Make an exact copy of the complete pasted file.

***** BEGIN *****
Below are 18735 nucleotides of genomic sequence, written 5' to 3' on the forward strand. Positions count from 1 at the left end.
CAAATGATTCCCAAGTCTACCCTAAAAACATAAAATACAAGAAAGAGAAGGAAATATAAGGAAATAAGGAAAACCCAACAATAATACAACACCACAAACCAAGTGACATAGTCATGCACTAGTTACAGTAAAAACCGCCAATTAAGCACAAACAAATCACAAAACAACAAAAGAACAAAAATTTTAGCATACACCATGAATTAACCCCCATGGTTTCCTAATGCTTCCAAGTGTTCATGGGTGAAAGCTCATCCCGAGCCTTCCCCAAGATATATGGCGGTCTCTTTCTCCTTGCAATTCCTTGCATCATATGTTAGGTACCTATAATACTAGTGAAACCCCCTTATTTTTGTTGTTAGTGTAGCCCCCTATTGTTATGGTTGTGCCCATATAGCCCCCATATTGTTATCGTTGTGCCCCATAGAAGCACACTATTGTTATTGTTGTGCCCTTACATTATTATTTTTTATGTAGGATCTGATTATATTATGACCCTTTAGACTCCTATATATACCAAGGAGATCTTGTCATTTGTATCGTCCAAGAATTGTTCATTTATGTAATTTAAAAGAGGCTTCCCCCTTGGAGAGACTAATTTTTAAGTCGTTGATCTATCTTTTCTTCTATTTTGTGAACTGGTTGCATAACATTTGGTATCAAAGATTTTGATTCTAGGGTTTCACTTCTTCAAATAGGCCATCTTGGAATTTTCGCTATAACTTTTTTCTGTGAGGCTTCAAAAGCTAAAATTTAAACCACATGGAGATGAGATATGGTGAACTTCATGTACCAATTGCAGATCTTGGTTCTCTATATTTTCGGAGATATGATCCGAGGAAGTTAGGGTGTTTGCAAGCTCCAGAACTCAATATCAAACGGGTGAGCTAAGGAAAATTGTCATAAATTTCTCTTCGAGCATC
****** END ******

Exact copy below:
Below are 18735 nucleotides of genomic sequence, written 5' to 3' on the forward strand. Positions count from 1 at the left end.
CAAATGATTCCCAAGTCTACCCTAAAAACATAAAATACAAGAAAGAGAAGGAAATATAAGGAAATAAGGAAAACCCAACAATAATACAACACCACAAACCAAGTGACATAGTCATGCACTAGTTACAGTAAAAACCGCCAATTAAGCACAAACAAATCACAAAACAACAAAAGAACAAAAATTTTAGCATACACCATGAATTAACCCCCATGGTTTCCTAATGCTTCCAAGTGTTCATGGGTGAAAGCTCATCCCGAGCCTTCCCCAAGATATATGGCGGTCTCTTTCTCCTTGCAATTCCTTGCATCATATGTTAGGTACCTATAATACTAGTGAAACCCCCTTATTTTTGTTGTTAGTGTAGCCCCCTATTGTTATGGTTGTGCCCATATAGCCCCCATATTGTTATCGTTGTGCCCCATAGAAGCACACTATTGTTATTGTTGTGCCCTTACATTATTATTTTTTATGTAGGATCTGATTATATTATGACCCTTTAGACTCCTATATATACCAAGGAGATCTTGTCATTTGTATCGTCCAAGAATTGTTCATTTATGTAATTTAAAAGAGGCTTCCCCCTTGGAGAGACTAATTTTTAAGTCGTTGATCTATCTTTTCTTCTATTTTGTGAACTGGTTGCATAACATTTGGTATCAAAGATTTTGATTCTAGGGTTTCACTTCTTCAAATAGGCCATCTTGGAATTTTCGCTATAACTTTTTTCTGTGAGGCTTCAAAAGCTAAAATTTAAACCACATGGAGATGAGATATGGTGAACTTCATGTACCAATTGCAGATCTTGGTTCTCTATATTTTCGGAGATATGATCCGAGGAAGTTAGGGTGTTTGCAAGCTCCAGAACTCAATATCAAACGGGTGAGCTAAGGAAAATTGTCATAAATTTCTCTTCGAGCATC